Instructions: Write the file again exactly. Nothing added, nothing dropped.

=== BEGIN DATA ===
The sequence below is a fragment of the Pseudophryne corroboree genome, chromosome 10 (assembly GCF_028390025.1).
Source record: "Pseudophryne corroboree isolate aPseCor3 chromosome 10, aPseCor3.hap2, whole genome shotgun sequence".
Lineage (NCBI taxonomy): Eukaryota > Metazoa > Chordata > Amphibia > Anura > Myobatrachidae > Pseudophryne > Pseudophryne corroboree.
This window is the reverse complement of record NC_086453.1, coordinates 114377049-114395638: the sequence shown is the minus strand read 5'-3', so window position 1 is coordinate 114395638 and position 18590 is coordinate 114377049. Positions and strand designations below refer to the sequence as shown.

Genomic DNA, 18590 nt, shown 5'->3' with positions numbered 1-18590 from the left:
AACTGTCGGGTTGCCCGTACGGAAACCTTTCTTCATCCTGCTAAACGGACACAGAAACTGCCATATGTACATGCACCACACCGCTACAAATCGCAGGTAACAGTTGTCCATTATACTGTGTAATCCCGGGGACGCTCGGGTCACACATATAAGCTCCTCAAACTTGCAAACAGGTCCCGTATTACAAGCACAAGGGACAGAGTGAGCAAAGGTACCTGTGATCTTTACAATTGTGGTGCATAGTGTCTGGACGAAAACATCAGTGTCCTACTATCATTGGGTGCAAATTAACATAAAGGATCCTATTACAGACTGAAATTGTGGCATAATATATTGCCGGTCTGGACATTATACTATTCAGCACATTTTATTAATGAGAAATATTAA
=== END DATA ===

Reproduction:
The sequence below is a fragment of the Pseudophryne corroboree genome, chromosome 10 (assembly GCF_028390025.1).
Source record: "Pseudophryne corroboree isolate aPseCor3 chromosome 10, aPseCor3.hap2, whole genome shotgun sequence".
Lineage (NCBI taxonomy): Eukaryota > Metazoa > Chordata > Amphibia > Anura > Myobatrachidae > Pseudophryne > Pseudophryne corroboree.
This window is the reverse complement of record NC_086453.1, coordinates 114377049-114395638: the sequence shown is the minus strand read 5'-3', so window position 1 is coordinate 114395638 and position 18590 is coordinate 114377049. Positions and strand designations below refer to the sequence as shown.

Genomic DNA, 18590 nt, shown 5'->3' with positions numbered 1-18590 from the left:
AACTGTCGGGTTGCCCGTACGGAAACCTTTCTTCATCCTGCTAAACGGACACAGAAACTGCCATATGTACATGCACCACACCGCTACAAATCGCAGGTAACAGTTGTCCATTATACTGTGTAATCCCGGGGACGCTCGGGTCACACATATAAGCTCCTCAAACTTGCAAACAGGTCCCGTATTACAAGCACAAGGGACAGAGTGAGCAAAGGTACCTGTGATCTTTACAATTGTGGTGCATAGTGTCTGGACGAAAACATCAGTGTCCTACTATCATTGGGTGCAAATTAACATAAAGGATCCTATTACAGACTGAAATTGTGGCATAATATATTGCCGGTCTGGACATTATACTATTCAGCACATTTTATTAATGAGAAATATTAA